Kashkari Daydreams While Bailout Teeters

When Treasury Secretary Henry Paulson chose his protégé Neel Kashkari last month to run the Big Bailout, we were led to believe Kashkari was some kind of whiz kid who would use his background in both engineering and finance to stop the meltdown of the financial sector. A month later, Kashkari has succeeded—in his own mind.

Appearing at an event sponsored by the Securities Industry and Financial Markets Association, the Interim Assistant Secretary for Financial Stability gave a speech yesterday with a surprisingly upbeat tone. Kashkari spoke of having made “tremendous progress” and of having “accomplished a great deal in a short period of time.” He bragged that his team is “working around the clock” while “ensuring high quality execution.” The only problem is that, to the outside world, the bailout is looking more and more like a disaster.

As Kashkari was speaking, news was circulating that American International Group, one of the biggest recipients of federal bailout aid, had reported a $25 billion quarterly loss. At the same time, Treasury revealed it was upping its rescue package for AIG to $150 billion in capital infusions and purchases of the company’s toxic assets. Fannie Mae, another ward of the state, reported a $29 billion quarterly loss.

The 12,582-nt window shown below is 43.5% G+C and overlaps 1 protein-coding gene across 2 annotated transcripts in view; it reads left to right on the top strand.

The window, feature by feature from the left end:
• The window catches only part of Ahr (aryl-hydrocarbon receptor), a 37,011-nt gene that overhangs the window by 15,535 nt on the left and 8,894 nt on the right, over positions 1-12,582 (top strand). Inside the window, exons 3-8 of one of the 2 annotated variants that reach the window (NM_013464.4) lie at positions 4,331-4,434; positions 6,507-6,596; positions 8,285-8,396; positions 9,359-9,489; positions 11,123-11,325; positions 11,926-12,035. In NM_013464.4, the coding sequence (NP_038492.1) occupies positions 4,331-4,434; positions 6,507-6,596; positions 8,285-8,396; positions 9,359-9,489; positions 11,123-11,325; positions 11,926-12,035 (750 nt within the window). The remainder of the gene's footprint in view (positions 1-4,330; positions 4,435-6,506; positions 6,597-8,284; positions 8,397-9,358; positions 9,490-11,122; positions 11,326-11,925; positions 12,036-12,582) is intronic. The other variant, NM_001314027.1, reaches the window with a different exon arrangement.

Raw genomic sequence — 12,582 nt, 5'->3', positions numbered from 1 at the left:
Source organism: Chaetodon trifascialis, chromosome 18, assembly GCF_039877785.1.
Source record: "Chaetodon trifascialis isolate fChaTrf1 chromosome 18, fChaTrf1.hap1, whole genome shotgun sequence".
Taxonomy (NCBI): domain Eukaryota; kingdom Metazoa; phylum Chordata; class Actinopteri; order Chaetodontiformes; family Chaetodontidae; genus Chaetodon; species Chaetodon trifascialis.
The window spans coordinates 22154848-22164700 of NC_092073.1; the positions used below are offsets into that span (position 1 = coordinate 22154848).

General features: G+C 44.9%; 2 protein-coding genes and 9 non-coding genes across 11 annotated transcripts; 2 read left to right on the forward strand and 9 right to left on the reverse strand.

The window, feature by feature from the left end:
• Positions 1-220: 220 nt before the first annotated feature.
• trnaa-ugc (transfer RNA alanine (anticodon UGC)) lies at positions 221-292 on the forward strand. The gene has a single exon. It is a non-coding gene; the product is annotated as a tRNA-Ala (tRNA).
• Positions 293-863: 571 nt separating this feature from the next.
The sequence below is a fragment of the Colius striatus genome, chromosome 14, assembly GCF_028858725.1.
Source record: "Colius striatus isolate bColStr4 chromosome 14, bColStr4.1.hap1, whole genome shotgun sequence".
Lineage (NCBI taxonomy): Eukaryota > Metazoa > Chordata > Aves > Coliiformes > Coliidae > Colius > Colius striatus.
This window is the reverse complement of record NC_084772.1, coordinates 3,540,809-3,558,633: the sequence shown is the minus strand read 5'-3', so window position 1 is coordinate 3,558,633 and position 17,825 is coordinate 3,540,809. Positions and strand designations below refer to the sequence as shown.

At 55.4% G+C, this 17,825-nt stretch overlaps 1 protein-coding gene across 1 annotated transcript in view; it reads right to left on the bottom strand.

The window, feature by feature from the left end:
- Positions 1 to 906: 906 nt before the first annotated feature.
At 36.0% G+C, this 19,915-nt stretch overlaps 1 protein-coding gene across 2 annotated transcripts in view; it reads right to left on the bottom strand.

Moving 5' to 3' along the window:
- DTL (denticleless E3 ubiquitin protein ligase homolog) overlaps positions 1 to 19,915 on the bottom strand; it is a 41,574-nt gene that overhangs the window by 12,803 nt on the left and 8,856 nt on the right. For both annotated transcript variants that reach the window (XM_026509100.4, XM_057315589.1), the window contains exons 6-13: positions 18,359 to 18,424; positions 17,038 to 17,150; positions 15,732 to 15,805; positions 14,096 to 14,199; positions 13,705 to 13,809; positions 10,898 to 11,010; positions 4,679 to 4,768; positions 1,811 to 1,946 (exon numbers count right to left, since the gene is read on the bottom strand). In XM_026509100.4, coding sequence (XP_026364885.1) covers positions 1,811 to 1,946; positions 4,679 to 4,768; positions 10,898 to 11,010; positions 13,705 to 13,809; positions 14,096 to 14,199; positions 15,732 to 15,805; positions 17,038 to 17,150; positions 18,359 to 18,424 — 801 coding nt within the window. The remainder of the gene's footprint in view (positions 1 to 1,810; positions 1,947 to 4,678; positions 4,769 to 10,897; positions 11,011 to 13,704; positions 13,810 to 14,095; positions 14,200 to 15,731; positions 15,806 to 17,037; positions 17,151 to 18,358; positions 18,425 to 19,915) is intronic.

Also while Kashkari was speaking, readers of the Washington Post were learning that amid the initial phase of the bailout in September, the Treasury Department quietly announced a tax code change that gives a huge windfall (estimated by some tax lawyers at $140 billion) to banks that are buying up other financial institutions. The article reports that some tax experts believe the rule change was illegal.

And all this follows several weeks in which it has grown clear that many banks intend to use the capital infusions they are receiving from Treasury for making acquisitions and paying dividends rather than expanding their loan activity. Today the Post is reporting that the feds have concluded they need to draw up rules that will, in effect, coerce banks to use their rescue money to expand lending—something we were led to believe would happen spontaneously.

The only way all this translates into “tremendous progress” is if Kashkari is a financial Walter Mitty caught up in daydreams about financial greatness. Unfortunately for Kashkari—and fortunately for the country—his reveries will soon be brought to an abrupt end as the Paulson team is displaced by the new Administration.

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